This text is a modern treatment of the theory of solids. The core of the book deals with the physics of electron and phonon states in crystals and how they determine the structure and properties of the solid. The discussion uses density functional theory as a starting point and covers electronic and optical phenomena, magnetism and superconductivity. There is also an extensive treatment of defects in solids, including point defects, dislocations, surfaces and interfaces. A number of modern topics where the theory of solids applies are also explored, including quasicrystals, amorphous solids, polymers, metal and semiconductor clusters, carbon nanotubes and biological macromolecules. Numerous examples are presented in detail and each chapter is accompanied by problems and suggested further readings. An extensive set of appendices provides all the necessary background for deriving all the results discussed in the main body of the text.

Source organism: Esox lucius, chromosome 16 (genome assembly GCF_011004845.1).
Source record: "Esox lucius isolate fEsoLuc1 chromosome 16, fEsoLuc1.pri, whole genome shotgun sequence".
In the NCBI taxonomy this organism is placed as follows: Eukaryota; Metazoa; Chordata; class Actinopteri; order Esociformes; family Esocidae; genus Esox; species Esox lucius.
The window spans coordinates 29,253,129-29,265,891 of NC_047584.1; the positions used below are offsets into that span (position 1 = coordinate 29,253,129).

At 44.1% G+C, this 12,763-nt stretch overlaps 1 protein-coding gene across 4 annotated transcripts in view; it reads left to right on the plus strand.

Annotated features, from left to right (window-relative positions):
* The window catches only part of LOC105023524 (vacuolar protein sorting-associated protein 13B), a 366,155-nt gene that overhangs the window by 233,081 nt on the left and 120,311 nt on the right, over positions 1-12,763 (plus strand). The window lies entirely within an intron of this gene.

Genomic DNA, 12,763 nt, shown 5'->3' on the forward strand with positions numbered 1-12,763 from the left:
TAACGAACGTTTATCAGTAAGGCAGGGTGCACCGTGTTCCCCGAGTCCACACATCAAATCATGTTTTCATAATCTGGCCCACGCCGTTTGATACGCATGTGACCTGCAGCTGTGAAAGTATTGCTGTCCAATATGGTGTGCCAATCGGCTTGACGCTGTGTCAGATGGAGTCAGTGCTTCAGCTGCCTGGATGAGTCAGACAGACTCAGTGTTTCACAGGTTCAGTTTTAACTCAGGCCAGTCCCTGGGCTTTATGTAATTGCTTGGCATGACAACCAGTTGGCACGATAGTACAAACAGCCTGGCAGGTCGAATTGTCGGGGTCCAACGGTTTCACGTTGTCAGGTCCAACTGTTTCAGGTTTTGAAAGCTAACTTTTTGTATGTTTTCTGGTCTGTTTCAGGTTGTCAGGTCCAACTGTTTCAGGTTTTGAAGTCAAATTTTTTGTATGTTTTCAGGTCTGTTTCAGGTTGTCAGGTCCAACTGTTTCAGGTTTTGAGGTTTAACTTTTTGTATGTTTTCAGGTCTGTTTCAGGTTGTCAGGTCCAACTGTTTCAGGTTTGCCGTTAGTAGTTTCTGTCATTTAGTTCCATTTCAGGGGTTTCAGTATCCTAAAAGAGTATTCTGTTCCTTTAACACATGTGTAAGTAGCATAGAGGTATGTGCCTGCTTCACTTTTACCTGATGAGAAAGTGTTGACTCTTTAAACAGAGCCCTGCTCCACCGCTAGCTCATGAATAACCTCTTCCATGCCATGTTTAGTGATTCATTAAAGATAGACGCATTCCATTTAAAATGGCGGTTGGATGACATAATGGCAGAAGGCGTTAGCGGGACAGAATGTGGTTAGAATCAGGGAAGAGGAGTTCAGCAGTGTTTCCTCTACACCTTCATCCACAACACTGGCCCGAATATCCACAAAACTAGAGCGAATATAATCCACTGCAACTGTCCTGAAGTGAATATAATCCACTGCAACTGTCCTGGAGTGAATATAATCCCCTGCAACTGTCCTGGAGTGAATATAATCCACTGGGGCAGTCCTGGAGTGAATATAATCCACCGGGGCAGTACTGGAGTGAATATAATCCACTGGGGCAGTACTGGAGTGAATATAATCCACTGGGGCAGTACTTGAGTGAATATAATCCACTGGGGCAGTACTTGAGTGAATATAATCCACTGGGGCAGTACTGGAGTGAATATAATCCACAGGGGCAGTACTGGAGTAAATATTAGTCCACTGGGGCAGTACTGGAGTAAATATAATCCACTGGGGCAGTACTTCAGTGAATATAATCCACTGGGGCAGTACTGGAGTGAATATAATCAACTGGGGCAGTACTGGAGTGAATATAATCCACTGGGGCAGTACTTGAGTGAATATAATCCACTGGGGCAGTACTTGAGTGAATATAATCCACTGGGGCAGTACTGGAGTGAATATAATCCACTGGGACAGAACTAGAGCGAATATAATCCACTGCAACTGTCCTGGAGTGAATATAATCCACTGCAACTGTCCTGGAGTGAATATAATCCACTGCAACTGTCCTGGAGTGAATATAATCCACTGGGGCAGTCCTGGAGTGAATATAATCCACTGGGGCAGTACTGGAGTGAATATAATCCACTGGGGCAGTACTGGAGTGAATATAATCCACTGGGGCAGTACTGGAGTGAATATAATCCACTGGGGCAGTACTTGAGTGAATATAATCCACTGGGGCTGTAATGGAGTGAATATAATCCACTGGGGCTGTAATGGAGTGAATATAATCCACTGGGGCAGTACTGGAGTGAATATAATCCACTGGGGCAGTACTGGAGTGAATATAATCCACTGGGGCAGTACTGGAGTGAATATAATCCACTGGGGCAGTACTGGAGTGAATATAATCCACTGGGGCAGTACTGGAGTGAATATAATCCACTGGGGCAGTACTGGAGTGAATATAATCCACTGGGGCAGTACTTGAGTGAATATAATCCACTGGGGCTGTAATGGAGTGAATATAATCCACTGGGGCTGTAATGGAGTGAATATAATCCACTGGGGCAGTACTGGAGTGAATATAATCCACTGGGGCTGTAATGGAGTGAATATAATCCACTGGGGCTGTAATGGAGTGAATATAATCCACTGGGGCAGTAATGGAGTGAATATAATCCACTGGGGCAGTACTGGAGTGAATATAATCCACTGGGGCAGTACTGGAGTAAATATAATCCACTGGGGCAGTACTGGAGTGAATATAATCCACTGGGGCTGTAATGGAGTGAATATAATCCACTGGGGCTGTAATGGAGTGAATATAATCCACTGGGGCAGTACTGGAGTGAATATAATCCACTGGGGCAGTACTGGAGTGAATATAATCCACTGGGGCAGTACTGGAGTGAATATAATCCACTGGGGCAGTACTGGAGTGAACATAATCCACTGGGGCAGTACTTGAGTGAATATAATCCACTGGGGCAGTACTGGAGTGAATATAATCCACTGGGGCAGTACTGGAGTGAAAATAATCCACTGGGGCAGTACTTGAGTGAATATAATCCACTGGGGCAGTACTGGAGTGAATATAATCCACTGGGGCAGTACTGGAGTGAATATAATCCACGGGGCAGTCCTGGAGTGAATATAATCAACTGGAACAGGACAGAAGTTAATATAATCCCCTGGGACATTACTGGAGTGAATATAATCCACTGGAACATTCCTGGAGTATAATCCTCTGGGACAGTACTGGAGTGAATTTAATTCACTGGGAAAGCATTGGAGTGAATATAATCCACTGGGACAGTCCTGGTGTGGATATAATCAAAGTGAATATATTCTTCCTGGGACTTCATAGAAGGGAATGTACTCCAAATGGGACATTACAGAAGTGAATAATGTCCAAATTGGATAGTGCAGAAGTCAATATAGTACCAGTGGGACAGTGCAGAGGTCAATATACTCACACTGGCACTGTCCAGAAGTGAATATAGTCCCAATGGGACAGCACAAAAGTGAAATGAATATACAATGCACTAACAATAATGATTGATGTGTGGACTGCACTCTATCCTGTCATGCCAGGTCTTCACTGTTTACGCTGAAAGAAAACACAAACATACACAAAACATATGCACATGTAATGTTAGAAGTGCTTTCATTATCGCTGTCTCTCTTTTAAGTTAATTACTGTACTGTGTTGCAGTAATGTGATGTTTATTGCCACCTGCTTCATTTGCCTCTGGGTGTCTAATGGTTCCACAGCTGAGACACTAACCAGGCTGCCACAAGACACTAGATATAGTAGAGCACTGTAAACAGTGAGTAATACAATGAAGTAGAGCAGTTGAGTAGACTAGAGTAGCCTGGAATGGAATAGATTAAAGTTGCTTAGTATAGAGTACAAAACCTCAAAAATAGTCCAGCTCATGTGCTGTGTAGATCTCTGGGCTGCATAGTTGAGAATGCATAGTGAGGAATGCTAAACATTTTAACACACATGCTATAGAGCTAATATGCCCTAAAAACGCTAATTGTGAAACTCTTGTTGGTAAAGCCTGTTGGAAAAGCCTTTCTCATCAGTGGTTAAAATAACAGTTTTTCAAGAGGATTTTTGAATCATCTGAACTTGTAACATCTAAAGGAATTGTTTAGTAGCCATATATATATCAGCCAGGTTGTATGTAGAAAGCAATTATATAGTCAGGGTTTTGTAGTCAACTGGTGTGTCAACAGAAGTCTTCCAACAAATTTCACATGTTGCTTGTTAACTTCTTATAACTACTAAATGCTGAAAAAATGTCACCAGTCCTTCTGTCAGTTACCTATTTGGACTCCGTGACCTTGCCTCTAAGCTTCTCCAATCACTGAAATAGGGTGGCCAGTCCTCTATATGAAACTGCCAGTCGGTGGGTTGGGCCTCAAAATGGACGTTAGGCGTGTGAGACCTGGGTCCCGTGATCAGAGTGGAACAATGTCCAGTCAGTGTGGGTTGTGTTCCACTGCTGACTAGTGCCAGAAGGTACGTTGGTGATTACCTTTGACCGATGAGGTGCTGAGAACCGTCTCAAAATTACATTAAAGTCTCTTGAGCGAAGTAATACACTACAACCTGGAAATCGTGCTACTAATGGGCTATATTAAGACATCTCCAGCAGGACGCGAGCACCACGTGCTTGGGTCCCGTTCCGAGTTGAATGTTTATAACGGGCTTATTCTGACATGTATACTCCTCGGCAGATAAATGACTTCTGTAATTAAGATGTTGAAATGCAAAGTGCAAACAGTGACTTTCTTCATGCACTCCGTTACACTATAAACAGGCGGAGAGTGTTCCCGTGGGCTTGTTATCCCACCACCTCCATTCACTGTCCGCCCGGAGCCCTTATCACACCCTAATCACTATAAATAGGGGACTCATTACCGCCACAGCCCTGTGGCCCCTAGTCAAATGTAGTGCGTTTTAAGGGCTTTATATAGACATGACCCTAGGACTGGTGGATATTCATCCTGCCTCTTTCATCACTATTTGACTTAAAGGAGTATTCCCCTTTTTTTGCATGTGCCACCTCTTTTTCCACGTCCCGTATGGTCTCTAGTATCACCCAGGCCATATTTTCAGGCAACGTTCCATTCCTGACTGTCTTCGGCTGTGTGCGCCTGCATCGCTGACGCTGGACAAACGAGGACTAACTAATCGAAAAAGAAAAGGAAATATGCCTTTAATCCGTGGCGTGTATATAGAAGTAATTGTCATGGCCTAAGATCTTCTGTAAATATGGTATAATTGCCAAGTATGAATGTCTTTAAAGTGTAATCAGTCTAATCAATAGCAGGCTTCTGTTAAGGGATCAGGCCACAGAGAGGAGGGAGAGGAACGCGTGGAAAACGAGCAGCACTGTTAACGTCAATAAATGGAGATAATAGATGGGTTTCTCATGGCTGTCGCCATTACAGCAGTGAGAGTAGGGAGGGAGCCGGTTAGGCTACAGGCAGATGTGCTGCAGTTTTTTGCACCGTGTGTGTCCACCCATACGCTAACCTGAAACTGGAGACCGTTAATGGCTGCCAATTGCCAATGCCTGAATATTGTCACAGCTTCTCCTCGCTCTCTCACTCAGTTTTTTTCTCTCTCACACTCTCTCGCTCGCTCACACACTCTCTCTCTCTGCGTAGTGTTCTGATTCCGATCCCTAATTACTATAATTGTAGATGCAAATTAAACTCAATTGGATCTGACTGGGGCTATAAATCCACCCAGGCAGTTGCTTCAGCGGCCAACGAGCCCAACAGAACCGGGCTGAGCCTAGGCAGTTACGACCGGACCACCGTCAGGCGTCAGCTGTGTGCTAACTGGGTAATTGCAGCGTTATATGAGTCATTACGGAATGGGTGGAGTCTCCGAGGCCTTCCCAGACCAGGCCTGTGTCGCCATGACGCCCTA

. Extensive treatment of topics including much on materials in active research areas
. Coherent and unified treatment of the physics of crystalline solids, starting with density functional theory
. Extensive set of appendixes prove all the necessary background material
Efthimios Kaxiras received his PhD in theoretical physics at the Massachusetts Institute of Technology, and worked as a Postdoctotal Fellow at the IBM T.J. Watson Research Laboratory in Yorktown Heights. He joined Harvard University in 1991 where he is currently a Professor of Physics and the Gordon McKay Professor of Applied Physics. He has worked on theoretical modeling of the properties of solids, including their surfaces and defects; he has published over 130 articles in refereed journals, including several invited review articles and book chapters. He has also presented his work in international conferences and workshops throughout the world, through more than 70 invited lectures. He has co-organized a number of scientific meetings and co-edited 3 volumes of conference proceedings. He is a member of the American Physical Society, the American Chemical Society, the Materials Research Society, Sigma Xi - Scientific Research Society, and a Chartered Member of the Institute of Physics (London).